Benefits of a New Foal Checkup

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We want the absolute best for our horses, young and old, and what better way to set your brand new foal up for success than by giving her the tools she needs to succeed from the start! When you know that your mare is expecting, it is very important to keep your veterinarian in the loop so they can provide any needed reproductive services. The same applies when she has just delivered her foal (if it was born away from the veterinary clinic). A new foal exam serves as a baseline for health. Keep reading to see what you and your foal can expect from a new foal exam.

IgG Test

An IgG test (immunoglobulin type G) is a blood test that should be done on a foal within the first 24 hours of its birth. This will ensure she has achieved high enough levels of antibodies to protect her from life threatening diseases early in life. Foals get these antibodies through colostrum at their first feeding from mom. Getting this first colostrum is very important, and if you think your foal may not have gotten any, put in a call to the vet. Most vets keep emergency stores of colostrum for situations just like this.

Health Exam

Just like human babies are examined shortly after birth to make sure they are healthy, newborn foals should be examined too.To get your foal started on the right path, the doctor will provide her with a new foal exam (neonatal exam). During this exam, the doctor will do an in-depth analysis of the foal’s general conformation to check for any abnormalities or issues. This includes checking the heart, lungs, temperature, and conformation, as well as assessing her attitude and alertness. This is also an opportunity to check the mare for any post-foaling issues she may be experiencing.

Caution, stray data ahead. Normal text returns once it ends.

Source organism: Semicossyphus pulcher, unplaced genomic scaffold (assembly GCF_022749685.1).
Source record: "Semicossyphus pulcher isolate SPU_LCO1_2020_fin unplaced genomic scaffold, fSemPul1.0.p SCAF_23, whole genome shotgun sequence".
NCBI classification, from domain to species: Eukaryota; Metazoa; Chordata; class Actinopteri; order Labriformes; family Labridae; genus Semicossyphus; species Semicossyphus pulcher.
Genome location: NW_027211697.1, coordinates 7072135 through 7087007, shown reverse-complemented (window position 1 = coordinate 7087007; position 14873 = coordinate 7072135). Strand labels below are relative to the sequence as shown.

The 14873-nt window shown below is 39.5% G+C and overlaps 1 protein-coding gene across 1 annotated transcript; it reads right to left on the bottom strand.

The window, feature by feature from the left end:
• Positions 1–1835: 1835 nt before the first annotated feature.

Signs the Foal Needs Veterinary Attention (Beyond A New Foal Exam)

  • Milk coming from nose (aspiration pneumonia)
  • Orange fluid coming from nose or staining hair (meconium aspiration)
  • Changes in behavior: lack of affinity for mare, wandering aimlessly (dummy foal)
  • Milk on face (Not nursing)
  • Red gums 
  • Eyes sunken or tearing (dehydration, malnutrition, eye problem)
  • Weak pasterns, contracted tendons, joint or tendon laxity
  • Swollen joints, lameness (infection)
  • Diarrhea (bacterial, viral or parasite infection), foal heat diarrhea (7-10 days of age)
  • Rapid respiration (pneumonia, broken ribs, pain)
  • Bloat, colic
  • Weak and lethargic, inability to stand (sick foal)

Carolina Equine Hospital

Has your mare just given birth, or do you notice your new foal acting unusually? Give our doctors a call so they can come and give your new baby its first health exam! Our office serves the Piedmont Triad area and is open for regular appointments M-F, 8am-5pm. And we always have an emergency doctor on call!